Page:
June 12, 2019
By Maggie Fick
ADDIS ABABA (Reuters) – Ethiopia is aiming to award telco licenses to multinational mobile companies by the end of the year, ending a state monopoly and opening up one of the world’s last major closed telecoms markets, three people with direct knowledge of the process said.
Ethiopia’s telecoms industry is considered the big prize in a push to liberalize the country’s economy launched last year by Prime Minister Abiy Ahmed because of its huge protected market serving a population of around 100 million.
Government officials have already looked at several potential options, including the sale of a minority stake in Ethio Telecom, granting of new licenses to multiple telecoms operators or a combination of both.
Abiy is keen to deliver quickly on his reform pledges but preparing Ethio Telecom, the monopoly operator, for a partial sale is proving a lengthy process, said the sources, who asked not to be named. As a result, the authorities are opting to auction new licenses first.
The plan, which has not yet been formally announced, would open the bidding process for two licenses in September and they would be awarded in December.
The government will expect the winning companies to start operations next year, initially using Ethio Telecom’s infrastructure to run their networks, the sources said.
State Minister of Finance Eyob Tekalign Tolina told Reuters the government hoped to launch a bidding process in September, but he declined to give further details of the reform plan.
“By this time next year, we hope that many Ethiopians will be using different SIM cards,” he said. “We are operating on a very aggressive timeline.”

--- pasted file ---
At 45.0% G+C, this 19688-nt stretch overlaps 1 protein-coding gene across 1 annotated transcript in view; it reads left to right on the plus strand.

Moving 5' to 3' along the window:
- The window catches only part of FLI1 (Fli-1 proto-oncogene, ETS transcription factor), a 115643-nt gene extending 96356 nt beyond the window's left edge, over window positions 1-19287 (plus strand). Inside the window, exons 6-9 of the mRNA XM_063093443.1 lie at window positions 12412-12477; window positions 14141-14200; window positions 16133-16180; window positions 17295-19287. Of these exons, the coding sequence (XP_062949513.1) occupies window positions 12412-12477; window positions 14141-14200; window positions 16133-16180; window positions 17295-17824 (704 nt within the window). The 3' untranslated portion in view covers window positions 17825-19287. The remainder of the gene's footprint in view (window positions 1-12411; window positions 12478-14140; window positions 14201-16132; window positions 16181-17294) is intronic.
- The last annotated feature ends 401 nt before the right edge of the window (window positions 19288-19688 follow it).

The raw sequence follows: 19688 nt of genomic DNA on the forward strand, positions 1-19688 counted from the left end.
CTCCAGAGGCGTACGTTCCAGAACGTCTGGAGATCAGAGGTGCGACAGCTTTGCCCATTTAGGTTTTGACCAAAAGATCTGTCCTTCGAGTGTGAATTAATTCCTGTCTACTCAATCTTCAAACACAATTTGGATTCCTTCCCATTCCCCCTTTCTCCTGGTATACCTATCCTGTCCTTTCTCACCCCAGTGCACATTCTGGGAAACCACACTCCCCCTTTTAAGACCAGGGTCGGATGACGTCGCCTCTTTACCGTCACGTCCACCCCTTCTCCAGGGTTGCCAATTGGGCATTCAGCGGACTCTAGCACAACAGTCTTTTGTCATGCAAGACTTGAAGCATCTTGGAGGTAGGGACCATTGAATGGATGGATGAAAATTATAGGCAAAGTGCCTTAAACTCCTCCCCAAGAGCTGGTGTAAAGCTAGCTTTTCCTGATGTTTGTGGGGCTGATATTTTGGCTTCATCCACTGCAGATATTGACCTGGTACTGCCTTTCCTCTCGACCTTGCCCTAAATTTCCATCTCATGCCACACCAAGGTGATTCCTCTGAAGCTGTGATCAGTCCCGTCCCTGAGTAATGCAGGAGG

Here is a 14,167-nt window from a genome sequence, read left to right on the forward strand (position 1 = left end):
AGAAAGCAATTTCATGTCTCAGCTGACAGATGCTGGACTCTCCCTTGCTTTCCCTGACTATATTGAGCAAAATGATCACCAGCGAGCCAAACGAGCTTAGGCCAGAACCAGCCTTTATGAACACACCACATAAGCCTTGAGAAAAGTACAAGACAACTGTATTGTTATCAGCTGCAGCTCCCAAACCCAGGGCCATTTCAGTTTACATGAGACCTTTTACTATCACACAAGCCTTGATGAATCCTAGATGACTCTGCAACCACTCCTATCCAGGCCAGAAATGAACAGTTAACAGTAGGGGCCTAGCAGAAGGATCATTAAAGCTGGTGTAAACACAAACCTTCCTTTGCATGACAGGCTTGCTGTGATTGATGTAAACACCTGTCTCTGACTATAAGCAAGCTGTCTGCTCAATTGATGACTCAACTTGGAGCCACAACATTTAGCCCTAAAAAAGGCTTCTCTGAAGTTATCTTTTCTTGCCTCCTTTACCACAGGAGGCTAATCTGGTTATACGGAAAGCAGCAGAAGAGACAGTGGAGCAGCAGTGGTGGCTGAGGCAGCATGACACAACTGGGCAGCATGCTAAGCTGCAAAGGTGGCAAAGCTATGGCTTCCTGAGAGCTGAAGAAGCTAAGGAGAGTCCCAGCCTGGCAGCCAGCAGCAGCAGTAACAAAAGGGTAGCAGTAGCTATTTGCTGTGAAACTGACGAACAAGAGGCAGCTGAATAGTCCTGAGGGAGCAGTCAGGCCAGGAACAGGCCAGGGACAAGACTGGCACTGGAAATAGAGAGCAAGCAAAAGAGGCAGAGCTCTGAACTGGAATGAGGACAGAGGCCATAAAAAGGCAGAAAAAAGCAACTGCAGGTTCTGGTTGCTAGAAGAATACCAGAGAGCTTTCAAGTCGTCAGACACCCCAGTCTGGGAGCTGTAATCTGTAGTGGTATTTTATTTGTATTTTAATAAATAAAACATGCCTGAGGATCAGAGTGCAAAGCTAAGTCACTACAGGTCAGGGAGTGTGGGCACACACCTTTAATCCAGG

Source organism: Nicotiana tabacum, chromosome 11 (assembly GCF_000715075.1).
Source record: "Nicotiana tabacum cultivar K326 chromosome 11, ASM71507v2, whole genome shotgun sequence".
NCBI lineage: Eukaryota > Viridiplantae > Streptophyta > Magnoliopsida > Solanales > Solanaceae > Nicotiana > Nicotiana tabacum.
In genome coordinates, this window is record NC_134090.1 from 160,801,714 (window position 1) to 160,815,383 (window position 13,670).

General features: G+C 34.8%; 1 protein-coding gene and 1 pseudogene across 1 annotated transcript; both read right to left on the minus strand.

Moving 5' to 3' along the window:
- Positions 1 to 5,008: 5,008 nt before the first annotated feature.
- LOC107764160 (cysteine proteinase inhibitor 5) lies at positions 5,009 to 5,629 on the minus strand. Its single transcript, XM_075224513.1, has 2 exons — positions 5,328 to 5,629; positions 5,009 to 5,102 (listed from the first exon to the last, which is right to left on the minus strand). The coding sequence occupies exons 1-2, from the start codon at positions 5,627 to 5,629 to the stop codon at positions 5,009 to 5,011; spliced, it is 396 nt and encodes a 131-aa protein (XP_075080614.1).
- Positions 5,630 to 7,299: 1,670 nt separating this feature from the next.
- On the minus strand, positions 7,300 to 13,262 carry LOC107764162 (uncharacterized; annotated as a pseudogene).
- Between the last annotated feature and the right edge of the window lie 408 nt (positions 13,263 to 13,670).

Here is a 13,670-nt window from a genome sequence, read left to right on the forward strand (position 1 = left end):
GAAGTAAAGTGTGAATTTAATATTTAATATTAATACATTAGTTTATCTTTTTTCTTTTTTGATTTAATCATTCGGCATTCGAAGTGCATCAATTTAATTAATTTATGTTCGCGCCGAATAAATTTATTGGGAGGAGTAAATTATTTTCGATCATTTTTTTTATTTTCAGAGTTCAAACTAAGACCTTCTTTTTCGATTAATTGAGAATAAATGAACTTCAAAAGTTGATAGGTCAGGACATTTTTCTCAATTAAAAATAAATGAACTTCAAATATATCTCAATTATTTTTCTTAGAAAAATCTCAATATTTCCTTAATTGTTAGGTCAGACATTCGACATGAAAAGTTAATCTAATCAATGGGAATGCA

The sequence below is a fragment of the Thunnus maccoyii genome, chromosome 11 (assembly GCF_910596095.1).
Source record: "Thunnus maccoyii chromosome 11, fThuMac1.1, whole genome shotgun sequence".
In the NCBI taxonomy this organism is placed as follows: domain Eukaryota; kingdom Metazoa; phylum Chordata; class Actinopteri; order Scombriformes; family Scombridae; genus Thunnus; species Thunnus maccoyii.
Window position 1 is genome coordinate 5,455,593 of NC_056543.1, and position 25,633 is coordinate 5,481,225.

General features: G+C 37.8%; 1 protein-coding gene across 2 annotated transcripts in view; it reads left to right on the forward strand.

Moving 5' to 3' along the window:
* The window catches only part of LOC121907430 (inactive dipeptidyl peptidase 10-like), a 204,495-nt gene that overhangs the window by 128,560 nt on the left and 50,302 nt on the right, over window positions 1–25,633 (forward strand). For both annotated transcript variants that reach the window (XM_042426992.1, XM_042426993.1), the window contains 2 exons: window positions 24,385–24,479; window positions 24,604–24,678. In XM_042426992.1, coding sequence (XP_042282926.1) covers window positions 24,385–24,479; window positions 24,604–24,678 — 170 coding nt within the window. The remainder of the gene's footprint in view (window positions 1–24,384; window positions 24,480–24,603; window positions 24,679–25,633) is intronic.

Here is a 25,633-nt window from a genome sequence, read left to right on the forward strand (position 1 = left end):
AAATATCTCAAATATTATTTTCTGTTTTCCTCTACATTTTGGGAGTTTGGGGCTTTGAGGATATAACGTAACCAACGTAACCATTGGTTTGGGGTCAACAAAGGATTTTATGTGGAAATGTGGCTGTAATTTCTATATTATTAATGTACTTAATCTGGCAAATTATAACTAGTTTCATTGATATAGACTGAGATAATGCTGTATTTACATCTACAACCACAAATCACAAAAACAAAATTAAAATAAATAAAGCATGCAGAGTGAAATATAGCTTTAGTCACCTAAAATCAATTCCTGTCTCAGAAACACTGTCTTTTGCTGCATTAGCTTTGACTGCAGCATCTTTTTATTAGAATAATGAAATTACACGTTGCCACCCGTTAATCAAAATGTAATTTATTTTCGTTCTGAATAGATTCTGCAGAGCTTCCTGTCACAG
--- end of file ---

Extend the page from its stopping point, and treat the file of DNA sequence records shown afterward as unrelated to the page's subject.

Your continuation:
Vodafone, South African operator MTN, France’s Orange and Etisalat of the United Arab Emirates are likely to be among the leading contenders vying for entry into the Ethiopian market.
Senior executives from those companies attended a telecoms conference in Addis Ababa this week and met with government officials.
Ethiopia’s potential as an untapped market could outweigh concerns about any risks, including Ethiopians’ low income levels and the country’s over-valued birr currency.
“There will be a bidding war. It’s the last greenfield site. There’s an opportunity to be market dominant,” said one company executive.
A new telecoms regulator will issue the licenses, but this institution has not yet been set up. A law to create the new watchdog – the Ethiopian Communications Regulatory Authority – is scheduled to be debated by parliament on Thursday.
Company executives who met with government officials this week were told to expect an announcement on the liberalization plan, possibly next week.
New licenses are the preferred option of telecoms executives, rather than a potential sale of part of Ethio Telecom.
But several executives expressed scepticism over the government’s ability to deliver new licenses by the end of this year.
One company official said opening a bidding round in September was ambitious given the complexities of the process and the number of issues that still needed tackling.
“We need a credible, robust, unambiguous roadmap for the next two years,” said another executive. He said Ethiopia must clarify details of the sector’s future structure before company boards could consider a possible investment.
Even if the government opts for new licenses over a partial sale of Ethio Telecom, information on the state-owned company’s existing infrastructure and balance sheet will be crucial for assessing the licenses’ value.
Chinese companies Huawei and ZTE and Sweden’s Ericsson have been involved in developing infrastructure for Ethio Telecom over the past few years.
Executives said they were more hopeful than at any point in the past decade that the government was serious about reforming the sector.
“It feels real this time, for the first time,” one of them said.
State finance minister Eyob said the reforms were on track and that, having consulted advisers from regulators including the U.S. Federal Communications Commission, the authorities were ready to move forward.
“We’ve reviewed global experiences, the best and worst. We are a late comer in this so we can learn from what others did wrong and right,” he said.
(Editing by Joe Bavier and Jane Merriman)